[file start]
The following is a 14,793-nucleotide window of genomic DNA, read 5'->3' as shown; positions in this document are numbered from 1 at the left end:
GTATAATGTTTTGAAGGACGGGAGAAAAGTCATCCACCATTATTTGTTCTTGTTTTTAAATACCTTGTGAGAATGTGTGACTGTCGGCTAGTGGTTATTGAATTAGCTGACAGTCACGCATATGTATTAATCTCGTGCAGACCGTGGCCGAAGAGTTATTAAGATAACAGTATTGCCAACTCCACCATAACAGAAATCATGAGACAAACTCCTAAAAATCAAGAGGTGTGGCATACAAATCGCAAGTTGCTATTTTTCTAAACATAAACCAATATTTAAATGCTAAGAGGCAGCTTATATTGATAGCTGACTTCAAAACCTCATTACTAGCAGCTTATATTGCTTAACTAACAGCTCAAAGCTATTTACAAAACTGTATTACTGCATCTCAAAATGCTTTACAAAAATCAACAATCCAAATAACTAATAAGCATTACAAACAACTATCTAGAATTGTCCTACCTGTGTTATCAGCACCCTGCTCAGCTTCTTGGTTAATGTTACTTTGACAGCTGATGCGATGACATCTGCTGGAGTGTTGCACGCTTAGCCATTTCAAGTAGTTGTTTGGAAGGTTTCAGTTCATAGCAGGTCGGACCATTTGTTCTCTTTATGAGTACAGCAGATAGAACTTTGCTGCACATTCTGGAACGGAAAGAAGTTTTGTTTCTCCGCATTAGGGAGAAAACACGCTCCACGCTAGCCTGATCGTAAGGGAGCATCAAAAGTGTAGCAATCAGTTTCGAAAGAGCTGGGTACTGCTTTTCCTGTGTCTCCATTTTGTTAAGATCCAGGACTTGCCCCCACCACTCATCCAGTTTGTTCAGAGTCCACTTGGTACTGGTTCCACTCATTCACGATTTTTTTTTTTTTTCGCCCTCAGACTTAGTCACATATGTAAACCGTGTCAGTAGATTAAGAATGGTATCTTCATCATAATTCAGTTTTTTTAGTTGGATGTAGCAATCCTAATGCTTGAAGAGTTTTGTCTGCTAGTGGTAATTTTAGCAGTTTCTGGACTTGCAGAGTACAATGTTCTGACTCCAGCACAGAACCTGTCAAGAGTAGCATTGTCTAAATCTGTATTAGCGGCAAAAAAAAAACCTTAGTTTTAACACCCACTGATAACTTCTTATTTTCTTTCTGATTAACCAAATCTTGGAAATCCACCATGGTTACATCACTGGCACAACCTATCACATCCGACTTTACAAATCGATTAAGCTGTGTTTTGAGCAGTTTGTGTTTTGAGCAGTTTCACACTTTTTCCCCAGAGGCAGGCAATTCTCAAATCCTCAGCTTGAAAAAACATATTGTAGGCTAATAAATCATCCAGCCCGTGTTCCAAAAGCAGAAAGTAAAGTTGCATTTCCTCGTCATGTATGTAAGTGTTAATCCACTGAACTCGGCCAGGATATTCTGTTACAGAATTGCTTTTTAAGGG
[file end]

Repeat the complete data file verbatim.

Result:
The following is a 14,793-nucleotide window of genomic DNA, read 5'->3' as shown; positions in this document are numbered from 1 at the left end:
GTATAATGTTTTGAAGGACGGGAGAAAAGTCATCCACCATTATTTGTTCTTGTTTTTAAATACCTTGTGAGAATGTGTGACTGTCGGCTAGTGGTTATTGAATTAGCTGACAGTCACGCATATGTATTAATCTCGTGCAGACCGTGGCCGAAGAGTTATTAAGATAACAGTATTGCCAACTCCACCATAACAGAAATCATGAGACAAACTCCTAAAAATCAAGAGGTGTGGCATACAAATCGCAAGTTGCTATTTTTCTAAACATAAACCAATATTTAAATGCTAAGAGGCAGCTTATATTGATAGCTGACTTCAAAACCTCATTACTAGCAGCTTATATTGCTTAACTAACAGCTCAAAGCTATTTACAAAACTGTATTACTGCATCTCAAAATGCTTTACAAAAATCAACAATCCAAATAACTAATAAGCATTACAAACAACTATCTAGAATTGTCCTACCTGTGTTATCAGCACCCTGCTCAGCTTCTTGGTTAATGTTACTTTGACAGCTGATGCGATGACATCTGCTGGAGTGTTGCACGCTTAGCCATTTCAAGTAGTTGTTTGGAAGGTTTCAGTTCATAGCAGGTCGGACCATTTGTTCTCTTTATGAGTACAGCAGATAGAACTTTGCTGCACATTCTGGAACGGAAAGAAGTTTTGTTTCTCCGCATTAGGGAGAAAACACGCTCCACGCTAGCCTGATCGTAAGGGAGCATCAAAAGTGTAGCAATCAGTTTCGAAAGAGCTGGGTACTGCTTTTCCTGTGTCTCCATTTTGTTAAGATCCAGGACTTGCCCCCACCACTCATCCAGTTTGTTCAGAGTCCACTTGGTACTGGTTCCACTCATTCACGATTTTTTTTTTTTTTCGCCCTCAGACTTAGTCACATATGTAAACCGTGTCAGTAGATTAAGAATGGTATCTTCATCATAATTCAGTTTTTTTAGTTGGATGTAGCAATCCTAATGCTTGAAGAGTTTTGTCTGCTAGTGGTAATTTTAGCAGTTTCTGGACTTGCAGAGTACAATGTTCTGACTCCAGCACAGAACCTGTCAAGAGTAGCATTGTCTAAATCTGTATTAGCGGCAAAAAAAAAACCTTAGTTTTAACACCCACTGATAACTTCTTATTTTCTTTCTGATTAACCAAATCTTGGAAATCCACCATGGTTACATCACTGGCACAACCTATCACATCCGACTTTACAAATCGATTAAGCTGTGTTTTGAGCAGTTTGTGTTTTGAGCAGTTTCACACTTTTTCCCCAGAGGCAGGCAATTCTCAAATCCTCAGCTTGAAAAAACATATTGTAGGCTAATAAATCATCCAGCCCGTGTTCCAAAAGCAGAAAGTAAAGTTGCATTTCCTCGTCATGTATGTAAGTGTTAATCCACTGAACTCGGCCAGGATATTCTGTTACAGAATTGCTTTTTAAGGG